Martin Netočný: Shamans Sacrificed Camels

July 19 – August 25, 2019
opening: July 18, 2019 from 6 PM

curator: Tomáš Hrůza

The title of Martin Netočný’s (*1995) exhibition refers to the event that took place at the beginning of this year and that circled through western media. It was an act of slaughtering and burning camels by Siberian medicine men in the name of a “greater Russia”. It is a barbaric act from our point of view, but from the view of human history it is a traditional ritual used by various civilizations to make sacrifices to Gods with the objective to secure a flourishing society. The questionable fact here, however, is to whom were the camels sacrificed. Stalin disposed of all shamans with an elaborate purge, however, the breakup of the Soviet Union made the rebirth of shamanistic activities subsequently possible. This “Eastern New Age” now collaborates with the spirit of Putin’s current regime. Does this mean that shamans and their rituals are tributary to this era?

In his exhibition, Netočný does not give us the key to understanding. He travels and records; his language is documentary; he is not intrusive. He plays with icons, stereotypes and humour. His photographs feel the terrain and note the socio-cultural chaos with an overview. Various landscapes and countries mutually penetrate just as discreetly in his photos. The artist, originally from Ostrava, also stands on the borderline of the East and the West and he applies this perspective in his work. What welds his exhibition with the shamans is the creation of his own order and handing over the vision of the relationship of the world with man.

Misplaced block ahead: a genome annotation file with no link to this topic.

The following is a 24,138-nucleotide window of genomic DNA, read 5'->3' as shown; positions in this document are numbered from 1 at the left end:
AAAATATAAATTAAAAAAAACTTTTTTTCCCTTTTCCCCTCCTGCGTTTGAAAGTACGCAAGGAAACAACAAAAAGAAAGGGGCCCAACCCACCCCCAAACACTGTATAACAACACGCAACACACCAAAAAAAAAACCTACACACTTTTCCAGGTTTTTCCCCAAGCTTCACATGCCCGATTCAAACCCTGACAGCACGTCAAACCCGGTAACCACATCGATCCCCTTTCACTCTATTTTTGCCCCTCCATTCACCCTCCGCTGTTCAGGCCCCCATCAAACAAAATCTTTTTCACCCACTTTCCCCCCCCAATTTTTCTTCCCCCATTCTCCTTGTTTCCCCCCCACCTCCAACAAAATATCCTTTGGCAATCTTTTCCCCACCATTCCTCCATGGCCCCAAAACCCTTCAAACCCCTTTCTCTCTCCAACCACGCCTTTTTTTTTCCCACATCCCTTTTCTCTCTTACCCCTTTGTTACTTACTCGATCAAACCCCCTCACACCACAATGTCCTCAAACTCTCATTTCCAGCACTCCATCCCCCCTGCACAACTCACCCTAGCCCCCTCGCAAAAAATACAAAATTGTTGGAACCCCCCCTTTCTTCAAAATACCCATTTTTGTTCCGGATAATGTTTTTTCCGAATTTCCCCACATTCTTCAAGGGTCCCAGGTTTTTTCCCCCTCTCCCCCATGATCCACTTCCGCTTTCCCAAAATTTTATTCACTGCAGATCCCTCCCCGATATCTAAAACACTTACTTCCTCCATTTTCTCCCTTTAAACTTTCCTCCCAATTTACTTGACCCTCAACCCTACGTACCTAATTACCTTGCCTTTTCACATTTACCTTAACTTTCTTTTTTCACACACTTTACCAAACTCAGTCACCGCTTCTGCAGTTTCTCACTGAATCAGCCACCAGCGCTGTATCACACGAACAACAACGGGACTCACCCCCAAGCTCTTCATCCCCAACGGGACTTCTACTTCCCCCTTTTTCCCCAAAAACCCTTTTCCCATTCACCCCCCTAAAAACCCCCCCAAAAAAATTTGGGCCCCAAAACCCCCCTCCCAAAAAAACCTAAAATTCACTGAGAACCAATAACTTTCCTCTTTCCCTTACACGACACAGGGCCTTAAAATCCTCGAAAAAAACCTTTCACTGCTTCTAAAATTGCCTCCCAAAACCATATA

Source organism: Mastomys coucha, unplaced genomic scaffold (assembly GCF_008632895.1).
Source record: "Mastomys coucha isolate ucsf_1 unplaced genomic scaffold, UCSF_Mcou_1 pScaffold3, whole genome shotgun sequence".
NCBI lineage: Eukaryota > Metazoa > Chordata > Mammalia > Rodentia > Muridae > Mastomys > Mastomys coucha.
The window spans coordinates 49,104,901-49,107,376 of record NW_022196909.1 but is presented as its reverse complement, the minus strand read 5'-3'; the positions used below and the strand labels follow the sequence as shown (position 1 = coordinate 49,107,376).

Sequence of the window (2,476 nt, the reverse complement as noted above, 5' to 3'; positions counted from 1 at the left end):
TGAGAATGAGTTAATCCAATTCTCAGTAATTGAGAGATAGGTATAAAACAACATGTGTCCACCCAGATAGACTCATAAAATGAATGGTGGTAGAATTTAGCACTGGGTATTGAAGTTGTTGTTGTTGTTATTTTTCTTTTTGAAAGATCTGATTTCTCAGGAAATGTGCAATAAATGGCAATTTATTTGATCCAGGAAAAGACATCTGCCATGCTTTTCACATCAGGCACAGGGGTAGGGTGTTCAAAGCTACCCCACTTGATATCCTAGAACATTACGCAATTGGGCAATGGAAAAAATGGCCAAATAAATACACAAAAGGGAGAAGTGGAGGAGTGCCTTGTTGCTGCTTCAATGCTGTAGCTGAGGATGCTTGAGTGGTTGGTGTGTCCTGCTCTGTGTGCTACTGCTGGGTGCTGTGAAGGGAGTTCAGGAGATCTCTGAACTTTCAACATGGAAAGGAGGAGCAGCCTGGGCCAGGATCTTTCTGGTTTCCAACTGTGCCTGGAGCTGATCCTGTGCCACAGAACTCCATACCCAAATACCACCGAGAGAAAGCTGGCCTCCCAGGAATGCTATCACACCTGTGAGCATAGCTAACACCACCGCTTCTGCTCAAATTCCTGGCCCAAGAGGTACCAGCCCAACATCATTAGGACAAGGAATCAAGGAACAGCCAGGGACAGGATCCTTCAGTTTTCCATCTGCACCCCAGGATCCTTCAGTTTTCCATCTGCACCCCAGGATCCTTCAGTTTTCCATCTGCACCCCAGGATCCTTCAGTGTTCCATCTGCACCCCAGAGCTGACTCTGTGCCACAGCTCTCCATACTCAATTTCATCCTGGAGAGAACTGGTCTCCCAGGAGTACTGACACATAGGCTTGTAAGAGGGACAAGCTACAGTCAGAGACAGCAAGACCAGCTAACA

Just like shamans had to go through a transformation ritual in order to become shamans, he also experienced a fundamental journey. The demanding ritual of transformation made it possible for the shamans to become experts in the human soul, which they can see and they know its “shape” and fate. Netočný sees his installation and the relative connections in his photographs in a similar way and lets us penetrate into our own reflections about the way we perceive the world east of us. Therefore, we are not supposed to leave the exhibition with an answer, but rather with a question of how we can give a higher order to the human world, which evidently does not have it, but seriously needs it.

Tomáš Hrůza
(transl. Vanda Krutsky)

The program of the Jeleni Gallery is possible through kind support of Ministry of Culture of the Czech RepublicPrague City CouncilState Fund of Culture of the Czech RepublicCity District Prague 7
Partners: Kostka stav
Media support: ArtMap, and UMA: You Make Art

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